Fighting the New Drug: Pornography

Fighting the New Drug: Pornography

Fighting the New Drug: Pornography

This is the first in a series on pornography and its impact on marriages, families and communities.

Numerous studies indicate that porn is a very significant problem in the U.S. In fact, the Justice Department estimates that 9 out of 10 children between 8 and 16 have seen online porn.

Furthermore, at an American Academy of Matrimonial Lawyers meeting, two-thirds of the attendees said excessive interest in online pornography contributed to more than half their divorce caseload. A leading Fortune 500 company study found that men spent 62 percent of their computer time on cybersex sites.

Here are additional statistics:j

  • More than 25 million Americans visit cybersex sites weekly and 60 percent of all website visits are sexual in nature, according to the Sexual Recovery Institute of Los Angeles.

  • According to a May 2004 Internet traffic study by InternetWeek.com, people visit porn sites three times more often than Google, Yahoo! and MSN Search combined.

  • About 3 to 6 percent of Americans (20 million people) are sexual addicts, according to Dr. Patrick Carnes at the International Institute for Trauma and Addiction Professionals.

“Rarely does someone’s participation remain at just looking at porn,” says Dr. Mark Laaser, author of The Pornography Trap. “They begin with looking at porn, then they move to self-stimulation and then onto pursuing the things they are looking at. There is definitely a progression from soft porn to harder porn.

"While some believe soft porn has a disinhibiting effect and could be helpful in relationships, I have never seen a case where pornography has been helpful to a marriage,” he says. “It always winds up negatively. Porn is designed to make you dissatisfied. It is not designed to help you feel content with your marriage partner.”

Many have joined the fight against pornography, including an organization called Fight the New Drug. Their mission is to raise awareness on the harmful effects of pornography through creative media. Its website gives helpful information about porn’s impact on the brain, the heart and the world.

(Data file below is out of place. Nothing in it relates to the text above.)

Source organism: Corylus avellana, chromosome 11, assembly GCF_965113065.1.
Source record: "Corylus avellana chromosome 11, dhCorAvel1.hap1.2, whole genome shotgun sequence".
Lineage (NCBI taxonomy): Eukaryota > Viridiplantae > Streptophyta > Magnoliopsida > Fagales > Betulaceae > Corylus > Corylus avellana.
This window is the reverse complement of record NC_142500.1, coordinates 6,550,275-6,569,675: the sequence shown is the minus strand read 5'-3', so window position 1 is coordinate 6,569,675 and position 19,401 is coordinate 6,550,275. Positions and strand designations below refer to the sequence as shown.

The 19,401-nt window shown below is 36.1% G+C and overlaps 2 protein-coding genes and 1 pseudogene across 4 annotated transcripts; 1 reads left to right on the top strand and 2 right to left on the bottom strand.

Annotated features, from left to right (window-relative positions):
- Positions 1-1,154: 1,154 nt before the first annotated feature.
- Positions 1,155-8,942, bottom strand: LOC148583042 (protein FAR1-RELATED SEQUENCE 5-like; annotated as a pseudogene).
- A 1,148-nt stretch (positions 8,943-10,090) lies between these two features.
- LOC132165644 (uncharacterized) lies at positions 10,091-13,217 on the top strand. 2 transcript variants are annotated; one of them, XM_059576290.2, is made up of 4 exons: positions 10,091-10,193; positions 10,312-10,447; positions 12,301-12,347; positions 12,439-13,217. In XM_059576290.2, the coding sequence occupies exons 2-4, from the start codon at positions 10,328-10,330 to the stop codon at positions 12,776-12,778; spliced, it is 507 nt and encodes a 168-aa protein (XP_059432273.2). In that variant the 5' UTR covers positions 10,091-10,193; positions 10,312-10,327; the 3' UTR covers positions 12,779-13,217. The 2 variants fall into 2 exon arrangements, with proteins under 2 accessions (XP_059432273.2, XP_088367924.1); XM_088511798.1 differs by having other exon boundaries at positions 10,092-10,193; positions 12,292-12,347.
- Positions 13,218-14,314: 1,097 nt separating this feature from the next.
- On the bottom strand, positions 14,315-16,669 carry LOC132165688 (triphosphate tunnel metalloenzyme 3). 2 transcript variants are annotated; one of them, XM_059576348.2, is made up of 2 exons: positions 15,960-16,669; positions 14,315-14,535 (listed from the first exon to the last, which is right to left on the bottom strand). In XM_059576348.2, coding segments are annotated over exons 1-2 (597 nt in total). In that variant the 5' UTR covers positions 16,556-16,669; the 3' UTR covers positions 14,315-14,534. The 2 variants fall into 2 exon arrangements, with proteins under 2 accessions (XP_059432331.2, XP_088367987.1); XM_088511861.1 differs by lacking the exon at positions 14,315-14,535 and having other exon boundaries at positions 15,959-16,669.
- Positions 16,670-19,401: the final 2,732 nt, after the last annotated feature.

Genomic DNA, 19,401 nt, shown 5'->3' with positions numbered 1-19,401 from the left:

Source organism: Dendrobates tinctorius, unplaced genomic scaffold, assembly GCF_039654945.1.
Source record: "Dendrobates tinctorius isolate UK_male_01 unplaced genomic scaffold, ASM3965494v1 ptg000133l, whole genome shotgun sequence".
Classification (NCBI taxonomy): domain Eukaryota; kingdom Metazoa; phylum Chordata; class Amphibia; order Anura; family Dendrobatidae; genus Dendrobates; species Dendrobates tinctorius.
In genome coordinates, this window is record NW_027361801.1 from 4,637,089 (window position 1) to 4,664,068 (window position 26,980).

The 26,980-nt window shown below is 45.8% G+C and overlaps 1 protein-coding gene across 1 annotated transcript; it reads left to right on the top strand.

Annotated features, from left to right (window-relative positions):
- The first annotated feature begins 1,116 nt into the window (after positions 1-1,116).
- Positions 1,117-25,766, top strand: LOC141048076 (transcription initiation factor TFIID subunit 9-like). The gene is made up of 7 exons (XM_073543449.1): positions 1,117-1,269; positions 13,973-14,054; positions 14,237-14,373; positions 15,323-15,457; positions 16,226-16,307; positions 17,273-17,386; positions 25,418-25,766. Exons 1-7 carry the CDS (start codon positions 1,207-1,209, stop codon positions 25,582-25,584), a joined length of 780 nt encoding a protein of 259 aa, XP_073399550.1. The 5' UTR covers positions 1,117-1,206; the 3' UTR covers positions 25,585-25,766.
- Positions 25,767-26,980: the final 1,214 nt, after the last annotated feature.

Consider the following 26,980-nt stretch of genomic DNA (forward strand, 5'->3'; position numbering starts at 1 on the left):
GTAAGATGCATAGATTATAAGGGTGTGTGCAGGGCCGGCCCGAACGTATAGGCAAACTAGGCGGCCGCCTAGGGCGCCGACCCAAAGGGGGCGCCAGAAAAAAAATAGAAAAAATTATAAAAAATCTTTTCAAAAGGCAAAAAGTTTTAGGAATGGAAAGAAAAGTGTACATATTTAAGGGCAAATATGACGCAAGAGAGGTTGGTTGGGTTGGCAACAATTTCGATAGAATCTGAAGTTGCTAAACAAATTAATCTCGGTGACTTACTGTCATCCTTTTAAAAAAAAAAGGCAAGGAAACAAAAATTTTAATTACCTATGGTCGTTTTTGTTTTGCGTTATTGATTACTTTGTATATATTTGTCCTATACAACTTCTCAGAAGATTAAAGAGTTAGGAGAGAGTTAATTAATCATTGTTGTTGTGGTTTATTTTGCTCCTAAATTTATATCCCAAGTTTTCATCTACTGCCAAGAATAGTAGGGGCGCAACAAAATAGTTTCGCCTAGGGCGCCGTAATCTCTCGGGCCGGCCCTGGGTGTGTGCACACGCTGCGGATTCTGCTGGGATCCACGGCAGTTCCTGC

Laaser says research shows that the endorphins released in the brain while looking at pornography are 200 times more potent than morphine and more addictive than cocaine. Researchers believe porn addiction may be harder to break than a heroin addiction. Why? It's because the brain stores images and can recall them at any moment.

According to Fight the New Drug, porn physically changes the brain over time. When one looks at porn, there is a surge of the chemical dopamine that feels really good. Dopamine helps create new brain pathways that essentially lead the user back to the behavior that triggered the chemical release. Porn users can quickly build up a tolerance as their brains adapt to the high levels of dopamine released by viewing porn. Even though porn is still releasing dopamine into the brain, the user can’t feel its effects as much.

“It is as though we have devised a form of heroin - usable in the privacy of one’s own home and injected directly to the brain through the eyes,” says Dr. Jeffrey Satinover of Princeton University, describing porn’s effect to a U.S. Senate committee.

In porn, everything from the way people look to how and why they have sex is not real. Unfortunately, porn addicts often obsess over chasing some fantasy so much that they miss out on actual relationships. Porn kills love.

Click here to learn more about warning signs and where to find help.